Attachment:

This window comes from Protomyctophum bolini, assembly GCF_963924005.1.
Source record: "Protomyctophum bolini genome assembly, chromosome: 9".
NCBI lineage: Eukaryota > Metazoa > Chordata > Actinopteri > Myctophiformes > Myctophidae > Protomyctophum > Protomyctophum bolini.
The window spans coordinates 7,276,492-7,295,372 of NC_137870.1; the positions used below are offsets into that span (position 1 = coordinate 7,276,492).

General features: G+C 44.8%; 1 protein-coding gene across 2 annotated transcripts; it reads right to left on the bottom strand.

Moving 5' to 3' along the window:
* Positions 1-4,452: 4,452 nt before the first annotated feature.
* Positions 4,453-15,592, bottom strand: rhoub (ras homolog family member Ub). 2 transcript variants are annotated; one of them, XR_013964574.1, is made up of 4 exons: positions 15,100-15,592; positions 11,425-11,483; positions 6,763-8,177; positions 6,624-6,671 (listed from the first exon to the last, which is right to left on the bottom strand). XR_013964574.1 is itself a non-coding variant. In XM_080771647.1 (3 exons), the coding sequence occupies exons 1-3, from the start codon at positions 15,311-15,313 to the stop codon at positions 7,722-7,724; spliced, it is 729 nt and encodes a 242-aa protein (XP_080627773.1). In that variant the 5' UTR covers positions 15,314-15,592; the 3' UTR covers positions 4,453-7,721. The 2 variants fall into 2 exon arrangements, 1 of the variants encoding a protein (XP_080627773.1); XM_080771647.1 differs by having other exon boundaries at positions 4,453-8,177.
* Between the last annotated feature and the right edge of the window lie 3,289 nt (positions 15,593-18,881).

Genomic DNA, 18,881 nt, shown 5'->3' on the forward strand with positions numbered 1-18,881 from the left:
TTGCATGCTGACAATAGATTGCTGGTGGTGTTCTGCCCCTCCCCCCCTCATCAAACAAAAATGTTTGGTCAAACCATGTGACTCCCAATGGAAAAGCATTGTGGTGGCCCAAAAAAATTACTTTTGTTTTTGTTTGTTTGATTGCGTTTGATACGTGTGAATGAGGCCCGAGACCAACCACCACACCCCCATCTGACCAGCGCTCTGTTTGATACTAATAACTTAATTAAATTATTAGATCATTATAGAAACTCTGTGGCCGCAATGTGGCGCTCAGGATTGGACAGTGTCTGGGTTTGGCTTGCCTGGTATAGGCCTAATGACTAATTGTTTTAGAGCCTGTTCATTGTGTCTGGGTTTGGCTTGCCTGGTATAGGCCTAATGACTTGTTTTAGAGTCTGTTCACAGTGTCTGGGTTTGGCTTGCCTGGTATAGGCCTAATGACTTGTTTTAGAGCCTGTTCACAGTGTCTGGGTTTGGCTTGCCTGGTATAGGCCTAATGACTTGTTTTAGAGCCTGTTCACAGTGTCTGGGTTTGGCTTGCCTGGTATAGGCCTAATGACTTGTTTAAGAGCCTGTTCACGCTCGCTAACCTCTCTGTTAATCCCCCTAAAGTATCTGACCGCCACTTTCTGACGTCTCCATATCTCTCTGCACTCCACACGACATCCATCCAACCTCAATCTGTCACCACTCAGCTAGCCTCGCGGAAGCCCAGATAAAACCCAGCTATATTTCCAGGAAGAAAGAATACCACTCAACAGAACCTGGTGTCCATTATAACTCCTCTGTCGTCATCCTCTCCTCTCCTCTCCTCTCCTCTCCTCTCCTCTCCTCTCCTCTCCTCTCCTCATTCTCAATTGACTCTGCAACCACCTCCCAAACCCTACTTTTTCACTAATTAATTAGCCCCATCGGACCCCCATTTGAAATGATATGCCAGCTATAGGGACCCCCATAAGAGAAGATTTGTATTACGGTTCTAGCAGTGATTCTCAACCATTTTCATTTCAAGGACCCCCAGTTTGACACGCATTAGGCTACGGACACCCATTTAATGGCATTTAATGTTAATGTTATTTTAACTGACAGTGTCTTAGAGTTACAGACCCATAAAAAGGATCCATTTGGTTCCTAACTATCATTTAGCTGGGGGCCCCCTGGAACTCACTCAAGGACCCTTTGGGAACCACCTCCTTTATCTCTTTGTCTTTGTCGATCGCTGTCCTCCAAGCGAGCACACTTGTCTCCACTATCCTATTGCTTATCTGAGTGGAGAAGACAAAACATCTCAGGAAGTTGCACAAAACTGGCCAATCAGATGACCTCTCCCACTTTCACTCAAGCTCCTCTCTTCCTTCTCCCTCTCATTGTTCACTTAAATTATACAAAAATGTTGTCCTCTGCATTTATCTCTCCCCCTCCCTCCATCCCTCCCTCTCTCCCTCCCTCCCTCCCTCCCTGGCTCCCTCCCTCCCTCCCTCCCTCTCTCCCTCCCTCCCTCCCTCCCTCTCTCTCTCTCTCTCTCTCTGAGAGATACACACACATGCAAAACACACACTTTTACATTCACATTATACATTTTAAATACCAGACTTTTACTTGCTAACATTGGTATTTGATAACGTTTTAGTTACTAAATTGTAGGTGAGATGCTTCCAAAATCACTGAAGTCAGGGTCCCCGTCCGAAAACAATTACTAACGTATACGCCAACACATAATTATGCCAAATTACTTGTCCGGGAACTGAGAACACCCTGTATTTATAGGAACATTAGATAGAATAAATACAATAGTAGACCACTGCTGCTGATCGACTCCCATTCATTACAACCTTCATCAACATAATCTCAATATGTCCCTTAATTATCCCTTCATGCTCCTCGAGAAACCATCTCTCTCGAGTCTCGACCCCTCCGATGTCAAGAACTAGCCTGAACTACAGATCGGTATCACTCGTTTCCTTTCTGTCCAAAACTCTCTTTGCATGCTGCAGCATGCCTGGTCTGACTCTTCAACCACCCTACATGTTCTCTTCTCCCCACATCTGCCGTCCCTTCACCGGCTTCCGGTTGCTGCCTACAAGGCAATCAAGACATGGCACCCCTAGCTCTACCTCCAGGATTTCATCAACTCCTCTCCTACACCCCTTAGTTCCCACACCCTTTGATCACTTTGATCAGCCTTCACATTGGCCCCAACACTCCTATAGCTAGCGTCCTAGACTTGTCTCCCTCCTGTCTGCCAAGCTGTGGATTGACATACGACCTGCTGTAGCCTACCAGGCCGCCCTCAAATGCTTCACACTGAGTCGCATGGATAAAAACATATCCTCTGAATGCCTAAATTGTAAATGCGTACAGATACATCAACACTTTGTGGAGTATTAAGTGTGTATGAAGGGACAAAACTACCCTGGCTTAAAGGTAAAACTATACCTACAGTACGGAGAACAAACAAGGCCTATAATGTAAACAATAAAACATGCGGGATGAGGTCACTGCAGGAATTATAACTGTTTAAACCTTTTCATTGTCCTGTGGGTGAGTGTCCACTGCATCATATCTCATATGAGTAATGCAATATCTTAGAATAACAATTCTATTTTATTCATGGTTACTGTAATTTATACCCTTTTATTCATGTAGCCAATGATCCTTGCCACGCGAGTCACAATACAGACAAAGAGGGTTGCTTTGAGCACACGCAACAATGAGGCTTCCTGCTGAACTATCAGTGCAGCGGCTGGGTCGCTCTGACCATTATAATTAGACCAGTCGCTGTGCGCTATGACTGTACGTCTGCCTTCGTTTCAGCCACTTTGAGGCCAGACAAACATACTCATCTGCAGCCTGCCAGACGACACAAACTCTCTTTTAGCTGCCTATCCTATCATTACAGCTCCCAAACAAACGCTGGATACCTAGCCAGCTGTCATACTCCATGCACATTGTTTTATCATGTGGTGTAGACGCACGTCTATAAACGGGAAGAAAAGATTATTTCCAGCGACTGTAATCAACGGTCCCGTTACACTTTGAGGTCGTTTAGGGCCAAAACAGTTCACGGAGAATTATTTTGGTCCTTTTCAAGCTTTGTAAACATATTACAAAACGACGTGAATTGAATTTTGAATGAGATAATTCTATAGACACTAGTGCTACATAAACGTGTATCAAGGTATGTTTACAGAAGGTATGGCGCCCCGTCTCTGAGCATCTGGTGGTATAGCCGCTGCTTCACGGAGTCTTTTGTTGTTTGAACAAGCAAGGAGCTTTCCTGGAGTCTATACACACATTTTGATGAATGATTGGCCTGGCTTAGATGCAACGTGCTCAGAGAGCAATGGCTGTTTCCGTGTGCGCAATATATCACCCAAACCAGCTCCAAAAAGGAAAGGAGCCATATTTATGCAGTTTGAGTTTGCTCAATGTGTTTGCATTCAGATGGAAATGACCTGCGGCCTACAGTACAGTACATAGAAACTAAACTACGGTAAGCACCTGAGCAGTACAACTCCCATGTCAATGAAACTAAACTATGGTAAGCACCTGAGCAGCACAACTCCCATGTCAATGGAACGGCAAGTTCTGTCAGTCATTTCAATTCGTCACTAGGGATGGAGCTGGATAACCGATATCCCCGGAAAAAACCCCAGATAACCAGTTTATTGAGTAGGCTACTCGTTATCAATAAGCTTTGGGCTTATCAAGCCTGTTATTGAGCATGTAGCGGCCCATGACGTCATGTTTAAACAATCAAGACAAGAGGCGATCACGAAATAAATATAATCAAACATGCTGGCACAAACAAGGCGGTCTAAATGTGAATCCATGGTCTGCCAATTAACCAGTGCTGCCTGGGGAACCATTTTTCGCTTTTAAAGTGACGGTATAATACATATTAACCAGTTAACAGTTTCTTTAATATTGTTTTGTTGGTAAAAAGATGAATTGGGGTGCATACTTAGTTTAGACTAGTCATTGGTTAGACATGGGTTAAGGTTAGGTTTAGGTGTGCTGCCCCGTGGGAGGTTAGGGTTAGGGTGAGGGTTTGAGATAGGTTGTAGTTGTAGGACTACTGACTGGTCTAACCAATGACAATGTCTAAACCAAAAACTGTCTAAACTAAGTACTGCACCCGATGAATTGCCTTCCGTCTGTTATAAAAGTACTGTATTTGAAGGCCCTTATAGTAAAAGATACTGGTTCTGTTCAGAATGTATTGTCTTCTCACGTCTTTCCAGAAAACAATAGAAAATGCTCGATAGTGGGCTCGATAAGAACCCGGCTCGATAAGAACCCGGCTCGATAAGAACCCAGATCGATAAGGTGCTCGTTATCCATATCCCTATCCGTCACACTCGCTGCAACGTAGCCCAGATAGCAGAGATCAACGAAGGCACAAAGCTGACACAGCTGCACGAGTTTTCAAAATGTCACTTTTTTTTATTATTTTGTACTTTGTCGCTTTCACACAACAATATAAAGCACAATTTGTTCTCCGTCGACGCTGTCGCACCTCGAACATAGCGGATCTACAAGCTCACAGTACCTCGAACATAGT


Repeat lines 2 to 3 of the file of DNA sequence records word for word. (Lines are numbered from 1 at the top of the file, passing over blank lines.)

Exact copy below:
Source record: "Protomyctophum bolini genome assembly, chromosome: 9".
NCBI lineage: Eukaryota > Metazoa > Chordata > Actinopteri > Myctophiformes > Myctophidae > Protomyctophum > Protomyctophum bolini.